In standard English, “because” is a subordinating conjunction. But due to an emerging use of the term on the internet, it’s also a preposition. “Because” can now precede a noun in order to explain an event or situation. The memetic phrase “because race car” is an example and perhaps the originator of this linguistic tendency. Linguist Stan Carey of the blog Sentence First explains:
The new usage – older than 3–4 years, mind – is what Laura Bailey and Mark Liberman, respectively, have referred to as “because+noun” and “because NOUN”. Liberman says the idiom usually seems to imply “that the referenced line of reasoning is weak”. Sometimes, yes, but it’s also commonly used just for convenience, or effect: No work tomorrow because holidays!; Of course evolution is true, because science.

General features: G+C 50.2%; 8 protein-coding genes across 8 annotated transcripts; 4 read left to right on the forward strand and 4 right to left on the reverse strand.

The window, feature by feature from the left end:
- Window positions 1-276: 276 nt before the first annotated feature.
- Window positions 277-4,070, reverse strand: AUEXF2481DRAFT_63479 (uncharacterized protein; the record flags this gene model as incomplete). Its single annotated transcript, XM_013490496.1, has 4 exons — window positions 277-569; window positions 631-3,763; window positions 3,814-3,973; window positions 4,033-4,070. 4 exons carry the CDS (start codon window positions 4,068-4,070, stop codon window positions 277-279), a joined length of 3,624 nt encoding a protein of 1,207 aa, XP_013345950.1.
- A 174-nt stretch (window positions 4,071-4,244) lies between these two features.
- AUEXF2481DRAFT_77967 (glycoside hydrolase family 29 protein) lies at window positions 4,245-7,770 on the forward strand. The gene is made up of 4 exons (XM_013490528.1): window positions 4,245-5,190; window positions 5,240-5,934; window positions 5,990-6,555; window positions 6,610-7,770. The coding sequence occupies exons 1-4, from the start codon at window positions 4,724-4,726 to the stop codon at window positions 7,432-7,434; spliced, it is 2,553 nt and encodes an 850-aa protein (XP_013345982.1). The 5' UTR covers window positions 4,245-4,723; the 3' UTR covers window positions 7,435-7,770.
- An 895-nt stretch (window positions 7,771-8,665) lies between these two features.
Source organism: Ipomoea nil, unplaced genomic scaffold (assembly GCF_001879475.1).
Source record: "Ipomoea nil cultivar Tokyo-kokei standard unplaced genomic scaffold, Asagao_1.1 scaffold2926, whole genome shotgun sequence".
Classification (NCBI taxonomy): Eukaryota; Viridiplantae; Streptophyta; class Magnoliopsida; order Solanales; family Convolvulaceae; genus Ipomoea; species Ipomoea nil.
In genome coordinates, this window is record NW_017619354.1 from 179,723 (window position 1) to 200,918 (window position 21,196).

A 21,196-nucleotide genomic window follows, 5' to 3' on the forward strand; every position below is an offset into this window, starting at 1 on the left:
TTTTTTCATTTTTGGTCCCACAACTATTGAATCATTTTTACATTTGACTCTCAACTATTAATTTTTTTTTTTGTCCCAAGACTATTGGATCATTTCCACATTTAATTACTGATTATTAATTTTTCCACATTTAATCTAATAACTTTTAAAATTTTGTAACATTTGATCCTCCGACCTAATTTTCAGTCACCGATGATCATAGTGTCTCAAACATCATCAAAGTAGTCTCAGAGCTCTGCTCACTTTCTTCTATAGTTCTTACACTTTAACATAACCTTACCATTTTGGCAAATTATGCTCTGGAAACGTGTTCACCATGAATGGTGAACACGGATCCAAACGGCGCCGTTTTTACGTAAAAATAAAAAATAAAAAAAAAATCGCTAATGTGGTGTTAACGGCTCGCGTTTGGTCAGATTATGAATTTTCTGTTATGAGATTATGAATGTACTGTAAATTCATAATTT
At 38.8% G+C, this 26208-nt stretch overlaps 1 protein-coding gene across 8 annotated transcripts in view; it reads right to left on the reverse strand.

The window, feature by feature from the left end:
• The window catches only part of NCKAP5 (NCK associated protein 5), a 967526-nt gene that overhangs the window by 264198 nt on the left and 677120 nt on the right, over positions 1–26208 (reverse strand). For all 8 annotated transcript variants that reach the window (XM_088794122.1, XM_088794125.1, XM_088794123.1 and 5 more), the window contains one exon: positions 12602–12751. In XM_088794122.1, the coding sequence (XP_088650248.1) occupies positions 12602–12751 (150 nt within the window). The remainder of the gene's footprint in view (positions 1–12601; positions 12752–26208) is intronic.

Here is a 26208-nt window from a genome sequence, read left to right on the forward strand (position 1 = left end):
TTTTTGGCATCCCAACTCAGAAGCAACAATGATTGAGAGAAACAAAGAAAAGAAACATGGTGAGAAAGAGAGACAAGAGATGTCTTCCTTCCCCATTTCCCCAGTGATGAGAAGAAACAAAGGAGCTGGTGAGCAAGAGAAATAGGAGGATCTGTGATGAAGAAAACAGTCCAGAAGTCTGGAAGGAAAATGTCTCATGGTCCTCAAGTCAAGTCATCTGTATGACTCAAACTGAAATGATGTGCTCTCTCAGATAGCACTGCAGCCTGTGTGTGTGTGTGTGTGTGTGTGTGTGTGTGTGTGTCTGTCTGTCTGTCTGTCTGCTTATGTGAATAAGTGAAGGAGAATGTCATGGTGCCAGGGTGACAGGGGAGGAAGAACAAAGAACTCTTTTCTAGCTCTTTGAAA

Because X is fashionably slangy at the moment, diffusing rapidly across communities. It has a snappy, jocular feel, with a syntactic jolt that allows long explanations to be forgone. Because time-strapped. Maybe the causal factor is so obvious as to need no elaboration, or the speaker is distracted or giddy, or online and eager to save effort and move on, or maybe the construction appeals for undefined aesthetic or social reasons.
I suspect that Twitter and text messaging have contributed to this linguistic trend because they tend to condense language. Like Strunk & White’s Rule #17, they encourage writers to “omit needless words.”
-via Amanda Brennan